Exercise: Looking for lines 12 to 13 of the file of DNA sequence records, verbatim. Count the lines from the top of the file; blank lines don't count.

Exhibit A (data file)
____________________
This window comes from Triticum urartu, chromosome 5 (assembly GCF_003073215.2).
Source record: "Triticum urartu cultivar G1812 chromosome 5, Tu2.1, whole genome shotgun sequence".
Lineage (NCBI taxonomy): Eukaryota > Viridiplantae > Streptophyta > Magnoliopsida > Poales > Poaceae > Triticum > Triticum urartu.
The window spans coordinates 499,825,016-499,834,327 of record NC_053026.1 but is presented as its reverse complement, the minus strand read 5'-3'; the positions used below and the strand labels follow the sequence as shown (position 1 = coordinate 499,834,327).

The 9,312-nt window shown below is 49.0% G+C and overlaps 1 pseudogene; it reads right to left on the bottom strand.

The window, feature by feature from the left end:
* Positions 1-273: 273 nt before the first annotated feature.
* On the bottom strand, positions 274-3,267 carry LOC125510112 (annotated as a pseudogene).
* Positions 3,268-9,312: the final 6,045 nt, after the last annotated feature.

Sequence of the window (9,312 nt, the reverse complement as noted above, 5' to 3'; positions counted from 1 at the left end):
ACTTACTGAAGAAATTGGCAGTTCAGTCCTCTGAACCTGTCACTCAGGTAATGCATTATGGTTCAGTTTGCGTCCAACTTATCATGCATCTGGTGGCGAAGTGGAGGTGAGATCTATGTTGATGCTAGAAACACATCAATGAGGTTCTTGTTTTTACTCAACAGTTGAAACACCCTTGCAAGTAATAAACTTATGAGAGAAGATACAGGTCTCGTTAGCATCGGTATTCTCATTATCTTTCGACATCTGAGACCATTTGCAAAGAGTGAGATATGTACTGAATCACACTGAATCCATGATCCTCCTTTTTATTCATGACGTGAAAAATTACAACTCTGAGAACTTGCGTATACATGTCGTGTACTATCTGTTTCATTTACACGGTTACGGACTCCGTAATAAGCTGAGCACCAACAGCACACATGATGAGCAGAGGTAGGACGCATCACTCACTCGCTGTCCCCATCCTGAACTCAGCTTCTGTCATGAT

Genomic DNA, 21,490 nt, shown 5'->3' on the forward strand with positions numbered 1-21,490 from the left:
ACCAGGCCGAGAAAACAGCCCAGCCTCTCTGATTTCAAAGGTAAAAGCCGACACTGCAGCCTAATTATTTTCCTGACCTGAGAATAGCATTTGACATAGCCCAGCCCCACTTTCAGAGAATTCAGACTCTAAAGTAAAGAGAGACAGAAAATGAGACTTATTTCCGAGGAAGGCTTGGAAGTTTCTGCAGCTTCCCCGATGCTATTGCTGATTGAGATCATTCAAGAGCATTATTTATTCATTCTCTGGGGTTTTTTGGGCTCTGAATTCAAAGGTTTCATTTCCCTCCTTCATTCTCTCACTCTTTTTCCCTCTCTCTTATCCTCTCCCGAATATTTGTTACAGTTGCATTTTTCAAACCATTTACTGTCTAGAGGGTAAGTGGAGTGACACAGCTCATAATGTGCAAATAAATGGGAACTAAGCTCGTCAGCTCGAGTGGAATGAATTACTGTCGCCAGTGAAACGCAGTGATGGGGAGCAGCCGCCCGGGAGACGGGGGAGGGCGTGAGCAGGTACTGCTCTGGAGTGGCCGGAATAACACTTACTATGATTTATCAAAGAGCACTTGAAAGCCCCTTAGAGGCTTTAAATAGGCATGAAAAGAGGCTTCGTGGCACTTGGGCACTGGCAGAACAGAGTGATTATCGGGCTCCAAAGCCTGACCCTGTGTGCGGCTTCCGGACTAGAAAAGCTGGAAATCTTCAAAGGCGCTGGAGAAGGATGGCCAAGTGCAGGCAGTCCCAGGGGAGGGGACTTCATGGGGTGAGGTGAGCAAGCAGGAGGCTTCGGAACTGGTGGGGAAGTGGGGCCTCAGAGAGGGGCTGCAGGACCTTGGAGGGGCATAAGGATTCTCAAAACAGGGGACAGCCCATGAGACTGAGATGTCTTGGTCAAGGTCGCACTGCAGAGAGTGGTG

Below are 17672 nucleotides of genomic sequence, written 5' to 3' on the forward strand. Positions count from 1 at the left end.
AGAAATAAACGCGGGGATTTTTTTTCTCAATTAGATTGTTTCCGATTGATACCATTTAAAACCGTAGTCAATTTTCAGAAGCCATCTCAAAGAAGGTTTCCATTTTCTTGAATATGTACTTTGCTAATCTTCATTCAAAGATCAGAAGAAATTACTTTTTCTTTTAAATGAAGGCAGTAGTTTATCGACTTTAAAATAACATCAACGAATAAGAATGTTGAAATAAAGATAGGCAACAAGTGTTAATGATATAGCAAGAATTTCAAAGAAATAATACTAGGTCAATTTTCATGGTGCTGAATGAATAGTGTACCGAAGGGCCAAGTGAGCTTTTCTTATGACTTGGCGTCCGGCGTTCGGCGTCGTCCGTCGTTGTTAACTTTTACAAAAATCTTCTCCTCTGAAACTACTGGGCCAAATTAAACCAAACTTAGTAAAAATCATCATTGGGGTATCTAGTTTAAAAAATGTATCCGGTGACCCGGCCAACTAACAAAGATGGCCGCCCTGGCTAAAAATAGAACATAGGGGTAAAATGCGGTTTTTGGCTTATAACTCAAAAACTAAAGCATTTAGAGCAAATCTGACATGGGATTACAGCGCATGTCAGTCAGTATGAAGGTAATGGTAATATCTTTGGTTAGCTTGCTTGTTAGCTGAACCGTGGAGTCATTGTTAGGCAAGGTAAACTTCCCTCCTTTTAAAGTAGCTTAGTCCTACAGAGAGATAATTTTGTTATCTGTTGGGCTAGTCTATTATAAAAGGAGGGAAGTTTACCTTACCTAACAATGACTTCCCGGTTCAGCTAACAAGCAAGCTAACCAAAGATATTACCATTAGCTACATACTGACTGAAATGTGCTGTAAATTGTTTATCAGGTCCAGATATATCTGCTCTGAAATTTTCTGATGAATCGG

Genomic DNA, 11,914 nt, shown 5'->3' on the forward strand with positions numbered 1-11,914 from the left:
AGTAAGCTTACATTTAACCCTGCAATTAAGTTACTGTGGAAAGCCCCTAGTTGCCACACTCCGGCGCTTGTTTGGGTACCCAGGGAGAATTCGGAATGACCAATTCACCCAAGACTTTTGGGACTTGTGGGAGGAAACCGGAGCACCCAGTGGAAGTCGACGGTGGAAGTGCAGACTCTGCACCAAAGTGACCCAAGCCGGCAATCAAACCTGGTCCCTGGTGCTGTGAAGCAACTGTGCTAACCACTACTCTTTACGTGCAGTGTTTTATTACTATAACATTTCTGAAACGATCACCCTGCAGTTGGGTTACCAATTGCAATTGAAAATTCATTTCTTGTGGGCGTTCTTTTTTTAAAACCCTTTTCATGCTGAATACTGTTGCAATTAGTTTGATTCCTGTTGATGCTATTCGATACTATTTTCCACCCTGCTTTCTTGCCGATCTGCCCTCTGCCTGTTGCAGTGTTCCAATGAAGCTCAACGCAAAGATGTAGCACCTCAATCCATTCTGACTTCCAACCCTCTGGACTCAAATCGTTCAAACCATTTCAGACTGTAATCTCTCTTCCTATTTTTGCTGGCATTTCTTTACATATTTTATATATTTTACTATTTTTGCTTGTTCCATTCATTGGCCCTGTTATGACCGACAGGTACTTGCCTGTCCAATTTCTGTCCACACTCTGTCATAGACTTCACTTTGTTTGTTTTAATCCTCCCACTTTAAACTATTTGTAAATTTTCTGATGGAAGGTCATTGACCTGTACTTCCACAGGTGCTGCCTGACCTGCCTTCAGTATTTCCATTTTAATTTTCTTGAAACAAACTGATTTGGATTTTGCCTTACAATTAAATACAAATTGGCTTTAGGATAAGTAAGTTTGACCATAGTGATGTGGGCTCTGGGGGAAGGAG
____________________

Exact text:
Genomic DNA, 21,490 nt, shown 5'->3' on the forward strand with positions numbered 1-21,490 from the left:
ACCAGGCCGAGAAAACAGCCCAGCCTCTCTGATTTCAAAGGTAAAAGCCGACACTGCAGCCTAATTATTTTCCTGACCTGAGAATAGCATTTGACATAGCCCAGCCCCACTTTCAGAGAATTCAGACTCTAAAGTAAAGAGAGACAGAAAATGAGACTTATTTCCGAGGAAGGCTTGGAAGTTTCTGCAGCTTCCCCGATGCTATTGCTGATTGAGATCATTCAAGAGCATTATTTATTCATTCTCTGGGGTTTTTTGGGCTCTGAATTCAAAGGTTTCATTTCCCTCCTTCATTCTCTCACTCTTTTTCCCTCTCTCTTATCCTCTCCCGAATATTTGTTACAGTTGCATTTTTCAAACCATTTACTGTCTAGAGGGTAAGTGGAGTGACACAGCTCATAATGTGCAAATAAATGGGAACTAAGCTCGTCAGCTCGAGTGGAATGAATTACTGTCGCCAGTGAAACGCAGTGATGGGGAGCAGCCGCCCGGGAGACGGGGGAGGGCGTGAGCAGGTACTGCTCTGGAGTGGCCGGAATAACACTTACTATGATTTATCAAAGAGCACTTGAAAGCCCCTTAGAGGCTTTAAATAGGCATGAAAAGAGGCTTCGTGGCACTTGGGCACTGGCAGAACAGAGTGATTATCGGGCTCCAAAGCCTGACCCTGTGTGCGGCTTCCGGACTAGAAAAGCTGGAAATCTTCAAAGGCGCTGGAGAAGGATGGCCAAGTGCAGGCAGTCCCAGGGGAGGGGACTTCATGGGGTGAGGTGAGCAAGCAGGAGGCTTCGGAACTGGTGGGGAAGTGGGGCCTCAGAGAGGGGCTGCAGGACCTTGGAGGGGCATAAGGATTCTCAAAACAGGGGACAGCCCATGAGACTGAGATGTCTTGGTCAAGGTCGCACTGCAGAGAGTGGTG